So, after all those rainy weekends, you figured the sunshine and breezes last weekend were just what the doctor ordered, right?

Wrong--if you are among the army of allergy sufferers, the wheezing wounded who every spring must do battle against trillions of invisible pollen grains.

Thanks to the rapidly rising temperature and the spring breezes, the pollen count shot up to 85 yesterday, following readings of only 20 to 50 last week, according to Dr. John Zucker, the Maryland allergist who counts pollen for local broadcasters by collecting the tiny grains on a microscope slide on the fourth floor rooftop of his office in Temple Hills.

"We peaked a little early this year," Zucker said.

"It's been cold and rainy and it got very warm, very quickly. The trees sensed it was time to pollinate."

A beautiful day like yesterday, when temperatures soared to 81 and the spring breeze picked up to more than 20 miles per hour, is also a day when pollen counts run wild.

A pollen count up to 15 usually means roughly one-quarter of allergy sufferers start to feel uncomfortable; a reading of up to 30 will affect about half that population, and anything approaching yesterday's 85 makes almost all sufferers suffer.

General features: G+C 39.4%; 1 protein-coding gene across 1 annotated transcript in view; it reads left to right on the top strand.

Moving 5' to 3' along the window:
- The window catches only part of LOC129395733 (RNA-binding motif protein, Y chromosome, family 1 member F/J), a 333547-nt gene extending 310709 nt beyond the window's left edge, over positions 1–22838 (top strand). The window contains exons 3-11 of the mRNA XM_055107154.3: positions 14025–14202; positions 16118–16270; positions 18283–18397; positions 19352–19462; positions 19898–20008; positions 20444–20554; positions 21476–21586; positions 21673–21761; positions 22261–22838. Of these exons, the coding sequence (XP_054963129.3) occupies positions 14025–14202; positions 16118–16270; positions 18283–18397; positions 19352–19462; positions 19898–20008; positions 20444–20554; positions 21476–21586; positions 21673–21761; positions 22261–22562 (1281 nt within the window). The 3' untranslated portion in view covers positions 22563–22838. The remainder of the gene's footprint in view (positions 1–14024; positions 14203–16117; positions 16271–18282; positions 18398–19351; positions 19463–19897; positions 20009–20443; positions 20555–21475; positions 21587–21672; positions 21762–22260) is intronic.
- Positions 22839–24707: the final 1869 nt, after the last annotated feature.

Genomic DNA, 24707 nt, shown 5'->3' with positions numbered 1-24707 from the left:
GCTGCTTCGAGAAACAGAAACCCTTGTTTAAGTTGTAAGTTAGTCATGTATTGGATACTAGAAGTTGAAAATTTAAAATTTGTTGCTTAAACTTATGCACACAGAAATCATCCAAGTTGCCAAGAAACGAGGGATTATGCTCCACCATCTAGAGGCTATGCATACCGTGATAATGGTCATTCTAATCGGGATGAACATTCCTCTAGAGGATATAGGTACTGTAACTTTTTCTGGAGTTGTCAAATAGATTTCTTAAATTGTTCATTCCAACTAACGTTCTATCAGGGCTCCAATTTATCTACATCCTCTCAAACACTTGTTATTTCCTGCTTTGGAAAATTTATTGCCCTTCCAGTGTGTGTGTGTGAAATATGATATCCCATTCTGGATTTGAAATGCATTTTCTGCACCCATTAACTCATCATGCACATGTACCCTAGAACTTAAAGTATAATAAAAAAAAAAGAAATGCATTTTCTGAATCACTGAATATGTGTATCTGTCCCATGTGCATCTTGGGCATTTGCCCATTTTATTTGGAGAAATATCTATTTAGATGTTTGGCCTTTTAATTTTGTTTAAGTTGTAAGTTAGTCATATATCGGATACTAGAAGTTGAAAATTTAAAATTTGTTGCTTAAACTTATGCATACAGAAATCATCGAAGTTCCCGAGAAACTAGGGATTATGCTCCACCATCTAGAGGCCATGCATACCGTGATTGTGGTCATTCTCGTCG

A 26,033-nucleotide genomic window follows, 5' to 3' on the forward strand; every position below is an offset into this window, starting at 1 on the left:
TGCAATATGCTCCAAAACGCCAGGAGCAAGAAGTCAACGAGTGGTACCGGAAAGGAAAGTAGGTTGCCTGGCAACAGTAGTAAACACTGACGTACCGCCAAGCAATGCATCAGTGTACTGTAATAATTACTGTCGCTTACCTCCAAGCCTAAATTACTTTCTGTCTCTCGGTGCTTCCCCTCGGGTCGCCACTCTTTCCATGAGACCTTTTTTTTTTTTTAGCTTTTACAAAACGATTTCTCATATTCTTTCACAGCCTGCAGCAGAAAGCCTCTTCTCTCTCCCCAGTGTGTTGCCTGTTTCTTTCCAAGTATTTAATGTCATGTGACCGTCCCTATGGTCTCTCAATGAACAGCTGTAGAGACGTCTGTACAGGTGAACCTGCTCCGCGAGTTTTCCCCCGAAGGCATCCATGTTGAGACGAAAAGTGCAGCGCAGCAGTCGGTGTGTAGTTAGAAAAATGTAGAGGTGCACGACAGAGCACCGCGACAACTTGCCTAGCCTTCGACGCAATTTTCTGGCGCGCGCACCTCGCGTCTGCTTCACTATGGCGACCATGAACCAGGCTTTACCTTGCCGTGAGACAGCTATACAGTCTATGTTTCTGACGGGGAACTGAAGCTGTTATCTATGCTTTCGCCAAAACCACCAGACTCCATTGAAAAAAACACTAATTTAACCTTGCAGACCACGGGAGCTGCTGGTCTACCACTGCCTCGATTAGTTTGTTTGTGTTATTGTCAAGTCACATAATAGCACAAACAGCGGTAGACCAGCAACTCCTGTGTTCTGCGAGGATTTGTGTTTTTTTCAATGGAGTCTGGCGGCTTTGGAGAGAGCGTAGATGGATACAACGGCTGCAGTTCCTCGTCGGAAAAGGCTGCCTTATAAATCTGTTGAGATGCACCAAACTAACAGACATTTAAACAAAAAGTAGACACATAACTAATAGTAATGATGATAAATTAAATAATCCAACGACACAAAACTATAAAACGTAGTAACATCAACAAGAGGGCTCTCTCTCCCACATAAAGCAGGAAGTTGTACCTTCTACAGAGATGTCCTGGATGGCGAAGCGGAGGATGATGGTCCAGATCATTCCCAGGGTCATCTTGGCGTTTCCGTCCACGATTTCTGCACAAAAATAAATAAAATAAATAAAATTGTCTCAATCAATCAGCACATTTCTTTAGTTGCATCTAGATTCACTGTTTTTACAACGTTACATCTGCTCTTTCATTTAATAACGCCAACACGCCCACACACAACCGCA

Oaks and elms are the main culprits, spewing forth microscopic yellow-green pollen grains that tend to settle to earth during rainy Aprils. But in dry, warm weather, especially when it's breezy, the grains float around and end up in your nose and throat, making many of us miserable.

Among the roughly 20 percent of the population who suffer some form of allergy, the spring tree pollen is just the first onslaught of several months of red, watery eyes; runny, congested noses; maddeningly itchy throats.

In a few more weeks, grass pollen will be rampant, and, after a mid-summer breather, the ragweed season will be upon us in August.

Washington has the dubious distinction of being a hot spot for allergy sufferers--with wet winters, humid summers and a large and varied tree population combining to bring a fairly constant irritation to the suffering masses who battle back valiantly, but often futilely, with over-the-counter remedies.

Basically, the best thing to do to remedy pollen allergies is just stay inside, said Zucker. Close the windows, switch on the air-conditioner, and fantasize about moving to Phoenix, perhaps.

If you must go out, you can try antihistamines and decongestants, or, failing that, buy yourself a disposable surgeon's mask--and be prepared for people to look at you funny. As a last resort, you can consult an allergist, as many have in the past week.

"We've had more calls from people suffering" in the last week, said Dr. Stanley Wolf, who runs the Allergy Center in Silver Spring. "Oak trees pollinate with income tax" and give people trouble starting in mid-April, he said. But an 85 pollen count is unusually high for this early in the year, he said.